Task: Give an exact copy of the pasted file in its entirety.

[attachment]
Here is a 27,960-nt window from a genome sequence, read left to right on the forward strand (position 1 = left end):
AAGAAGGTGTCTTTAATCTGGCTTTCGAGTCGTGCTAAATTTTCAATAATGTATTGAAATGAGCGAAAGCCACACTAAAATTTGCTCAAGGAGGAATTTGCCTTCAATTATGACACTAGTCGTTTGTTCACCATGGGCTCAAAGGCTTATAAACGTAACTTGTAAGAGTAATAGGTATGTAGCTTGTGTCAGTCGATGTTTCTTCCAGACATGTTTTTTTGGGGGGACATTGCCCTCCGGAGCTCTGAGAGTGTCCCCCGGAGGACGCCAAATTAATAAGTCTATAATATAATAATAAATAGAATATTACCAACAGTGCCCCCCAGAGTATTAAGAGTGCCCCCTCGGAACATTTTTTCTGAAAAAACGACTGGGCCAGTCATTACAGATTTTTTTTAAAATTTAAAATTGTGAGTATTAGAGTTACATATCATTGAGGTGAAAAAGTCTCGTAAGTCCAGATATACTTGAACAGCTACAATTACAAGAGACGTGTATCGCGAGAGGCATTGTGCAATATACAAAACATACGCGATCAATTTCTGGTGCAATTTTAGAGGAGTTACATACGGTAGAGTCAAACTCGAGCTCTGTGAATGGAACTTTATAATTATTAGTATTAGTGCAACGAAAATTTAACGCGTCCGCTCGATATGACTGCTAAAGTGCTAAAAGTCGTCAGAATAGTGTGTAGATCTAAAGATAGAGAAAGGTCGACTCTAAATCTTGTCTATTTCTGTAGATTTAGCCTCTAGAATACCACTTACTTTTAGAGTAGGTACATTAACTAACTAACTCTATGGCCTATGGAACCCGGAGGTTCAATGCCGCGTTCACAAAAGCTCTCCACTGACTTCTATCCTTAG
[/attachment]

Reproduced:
Here is a 27,960-nt window from a genome sequence, read left to right on the forward strand (position 1 = left end):
AAGAAGGTGTCTTTAATCTGGCTTTCGAGTCGTGCTAAATTTTCAATAATGTATTGAAATGAGCGAAAGCCACACTAAAATTTGCTCAAGGAGGAATTTGCCTTCAATTATGACACTAGTCGTTTGTTCACCATGGGCTCAAAGGCTTATAAACGTAACTTGTAAGAGTAATAGGTATGTAGCTTGTGTCAGTCGATGTTTCTTCCAGACATGTTTTTTTGGGGGGACATTGCCCTCCGGAGCTCTGAGAGTGTCCCCCGGAGGACGCCAAATTAATAAGTCTATAATATAATAATAAATAGAATATTACCAACAGTGCCCCCCAGAGTATTAAGAGTGCCCCCTCGGAACATTTTTTCTGAAAAAACGACTGGGCCAGTCATTACAGATTTTTTTTAAAATTTAAAATTGTGAGTATTAGAGTTACATATCATTGAGGTGAAAAAGTCTCGTAAGTCCAGATATACTTGAACAGCTACAATTACAAGAGACGTGTATCGCGAGAGGCATTGTGCAATATACAAAACATACGCGATCAATTTCTGGTGCAATTTTAGAGGAGTTACATACGGTAGAGTCAAACTCGAGCTCTGTGAATGGAACTTTATAATTATTAGTATTAGTGCAACGAAAATTTAACGCGTCCGCTCGATATGACTGCTAAAGTGCTAAAAGTCGTCAGAATAGTGTGTAGATCTAAAGATAGAGAAAGGTCGACTCTAAATCTTGTCTATTTCTGTAGATTTAGCCTCTAGAATACCACTTACTTTTAGAGTAGGTACATTAACTAACTAACTCTATGGCCTATGGAACCCGGAGGTTCAATGCCGCGTTCACAAAAGCTCTCCACTGACTTCTATCCTTAG